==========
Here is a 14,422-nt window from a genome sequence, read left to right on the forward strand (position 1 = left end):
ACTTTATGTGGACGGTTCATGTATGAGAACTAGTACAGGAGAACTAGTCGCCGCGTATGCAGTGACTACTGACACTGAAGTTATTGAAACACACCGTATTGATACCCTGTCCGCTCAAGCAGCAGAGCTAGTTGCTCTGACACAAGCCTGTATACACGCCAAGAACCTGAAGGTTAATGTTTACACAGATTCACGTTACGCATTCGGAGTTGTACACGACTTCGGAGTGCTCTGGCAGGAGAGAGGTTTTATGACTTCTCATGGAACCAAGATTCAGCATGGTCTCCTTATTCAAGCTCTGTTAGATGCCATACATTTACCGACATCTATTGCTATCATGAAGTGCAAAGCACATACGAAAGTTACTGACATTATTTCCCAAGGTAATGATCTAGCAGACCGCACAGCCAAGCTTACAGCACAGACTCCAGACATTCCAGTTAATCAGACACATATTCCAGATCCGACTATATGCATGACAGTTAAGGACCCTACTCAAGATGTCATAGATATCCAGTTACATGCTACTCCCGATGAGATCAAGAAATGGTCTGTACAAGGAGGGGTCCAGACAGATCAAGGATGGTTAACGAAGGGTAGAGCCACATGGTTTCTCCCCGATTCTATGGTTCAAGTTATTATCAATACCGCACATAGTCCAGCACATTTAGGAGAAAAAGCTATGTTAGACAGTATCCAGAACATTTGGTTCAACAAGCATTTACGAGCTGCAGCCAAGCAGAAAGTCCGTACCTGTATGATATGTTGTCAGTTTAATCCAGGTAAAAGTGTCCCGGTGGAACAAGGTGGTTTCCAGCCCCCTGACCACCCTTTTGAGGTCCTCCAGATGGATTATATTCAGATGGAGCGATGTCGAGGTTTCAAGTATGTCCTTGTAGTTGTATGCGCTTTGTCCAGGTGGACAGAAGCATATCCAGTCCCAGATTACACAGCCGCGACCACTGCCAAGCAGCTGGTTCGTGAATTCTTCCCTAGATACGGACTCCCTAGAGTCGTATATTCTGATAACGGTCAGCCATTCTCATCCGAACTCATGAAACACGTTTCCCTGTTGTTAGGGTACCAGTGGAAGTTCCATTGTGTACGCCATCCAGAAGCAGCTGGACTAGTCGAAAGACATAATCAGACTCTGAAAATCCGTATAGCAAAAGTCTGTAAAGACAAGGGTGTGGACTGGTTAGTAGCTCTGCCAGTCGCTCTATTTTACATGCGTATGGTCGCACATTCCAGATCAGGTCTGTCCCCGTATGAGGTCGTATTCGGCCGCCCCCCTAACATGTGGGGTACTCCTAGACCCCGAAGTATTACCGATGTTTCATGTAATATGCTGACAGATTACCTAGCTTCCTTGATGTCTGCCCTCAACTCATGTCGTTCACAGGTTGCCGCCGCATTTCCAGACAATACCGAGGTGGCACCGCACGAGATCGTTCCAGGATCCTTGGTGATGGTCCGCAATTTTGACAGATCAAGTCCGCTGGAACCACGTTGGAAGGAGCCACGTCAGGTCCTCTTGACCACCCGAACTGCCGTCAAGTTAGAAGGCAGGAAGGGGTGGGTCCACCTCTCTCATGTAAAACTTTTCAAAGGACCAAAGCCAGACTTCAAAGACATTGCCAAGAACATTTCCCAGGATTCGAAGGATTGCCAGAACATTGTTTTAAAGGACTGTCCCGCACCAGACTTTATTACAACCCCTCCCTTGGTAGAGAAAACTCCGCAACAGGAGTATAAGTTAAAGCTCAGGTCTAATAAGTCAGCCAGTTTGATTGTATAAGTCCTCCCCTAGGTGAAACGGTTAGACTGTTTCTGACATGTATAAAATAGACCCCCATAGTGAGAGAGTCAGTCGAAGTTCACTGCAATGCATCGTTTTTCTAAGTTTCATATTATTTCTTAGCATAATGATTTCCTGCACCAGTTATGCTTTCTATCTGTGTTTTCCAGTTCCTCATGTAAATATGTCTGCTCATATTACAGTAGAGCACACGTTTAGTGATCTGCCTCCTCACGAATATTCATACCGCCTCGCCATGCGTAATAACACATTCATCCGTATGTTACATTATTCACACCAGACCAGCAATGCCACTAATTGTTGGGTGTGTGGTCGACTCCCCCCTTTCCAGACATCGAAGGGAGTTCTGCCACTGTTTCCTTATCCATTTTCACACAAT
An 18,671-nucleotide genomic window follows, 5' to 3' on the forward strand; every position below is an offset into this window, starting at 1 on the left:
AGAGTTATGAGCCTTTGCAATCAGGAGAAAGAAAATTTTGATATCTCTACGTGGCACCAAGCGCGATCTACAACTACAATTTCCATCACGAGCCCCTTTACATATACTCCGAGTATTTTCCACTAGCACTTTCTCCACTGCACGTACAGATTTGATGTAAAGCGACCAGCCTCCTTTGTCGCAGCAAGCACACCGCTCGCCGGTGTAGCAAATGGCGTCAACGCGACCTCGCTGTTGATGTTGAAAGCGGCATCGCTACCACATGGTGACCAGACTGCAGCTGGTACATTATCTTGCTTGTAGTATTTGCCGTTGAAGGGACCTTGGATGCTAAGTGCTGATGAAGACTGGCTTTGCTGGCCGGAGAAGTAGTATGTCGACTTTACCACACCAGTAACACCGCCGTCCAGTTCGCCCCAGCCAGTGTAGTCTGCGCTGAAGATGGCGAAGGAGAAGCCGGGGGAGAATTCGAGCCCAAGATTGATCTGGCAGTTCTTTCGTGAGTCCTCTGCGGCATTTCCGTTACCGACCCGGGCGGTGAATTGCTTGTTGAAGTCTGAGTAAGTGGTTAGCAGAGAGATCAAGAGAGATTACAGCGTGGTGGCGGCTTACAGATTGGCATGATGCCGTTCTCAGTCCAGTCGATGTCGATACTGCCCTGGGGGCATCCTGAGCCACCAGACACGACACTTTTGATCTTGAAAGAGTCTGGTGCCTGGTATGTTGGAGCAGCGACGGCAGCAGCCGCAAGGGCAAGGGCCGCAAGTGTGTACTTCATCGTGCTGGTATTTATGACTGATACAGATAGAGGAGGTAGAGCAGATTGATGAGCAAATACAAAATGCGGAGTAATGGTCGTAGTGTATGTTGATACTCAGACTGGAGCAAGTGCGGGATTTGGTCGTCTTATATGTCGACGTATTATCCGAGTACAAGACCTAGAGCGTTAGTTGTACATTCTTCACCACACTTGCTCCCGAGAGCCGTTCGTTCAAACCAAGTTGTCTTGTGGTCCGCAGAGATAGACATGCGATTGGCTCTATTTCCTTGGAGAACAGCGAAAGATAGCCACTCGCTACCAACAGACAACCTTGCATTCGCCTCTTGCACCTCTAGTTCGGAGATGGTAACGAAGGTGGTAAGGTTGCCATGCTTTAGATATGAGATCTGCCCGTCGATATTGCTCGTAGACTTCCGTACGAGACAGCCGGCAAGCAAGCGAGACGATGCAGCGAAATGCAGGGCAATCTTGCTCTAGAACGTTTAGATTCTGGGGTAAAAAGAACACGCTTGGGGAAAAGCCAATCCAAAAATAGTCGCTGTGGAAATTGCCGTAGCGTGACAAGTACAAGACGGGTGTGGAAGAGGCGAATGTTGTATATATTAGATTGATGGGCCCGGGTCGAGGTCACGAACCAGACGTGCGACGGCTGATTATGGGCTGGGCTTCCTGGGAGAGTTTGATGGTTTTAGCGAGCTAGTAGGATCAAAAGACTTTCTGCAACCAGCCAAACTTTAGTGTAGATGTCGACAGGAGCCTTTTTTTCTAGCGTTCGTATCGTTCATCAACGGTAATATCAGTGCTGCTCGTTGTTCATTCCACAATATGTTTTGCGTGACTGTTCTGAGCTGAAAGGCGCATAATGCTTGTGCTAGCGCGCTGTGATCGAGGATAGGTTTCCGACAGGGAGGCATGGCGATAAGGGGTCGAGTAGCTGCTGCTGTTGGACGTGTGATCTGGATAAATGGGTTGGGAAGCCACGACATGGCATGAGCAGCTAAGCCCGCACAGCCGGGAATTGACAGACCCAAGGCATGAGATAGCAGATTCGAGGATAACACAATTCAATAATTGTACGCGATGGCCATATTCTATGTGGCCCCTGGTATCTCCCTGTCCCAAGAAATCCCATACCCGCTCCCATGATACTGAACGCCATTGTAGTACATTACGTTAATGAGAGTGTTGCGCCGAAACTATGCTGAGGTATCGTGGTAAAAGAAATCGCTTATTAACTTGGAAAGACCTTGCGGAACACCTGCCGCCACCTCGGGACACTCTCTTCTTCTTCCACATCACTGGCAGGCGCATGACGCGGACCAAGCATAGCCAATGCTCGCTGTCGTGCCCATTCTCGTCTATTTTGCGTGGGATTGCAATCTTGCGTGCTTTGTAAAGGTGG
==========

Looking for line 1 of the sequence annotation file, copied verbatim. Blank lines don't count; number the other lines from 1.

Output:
Here is a 14,422-nt window from a genome sequence, read left to right on the forward strand (position 1 = left end):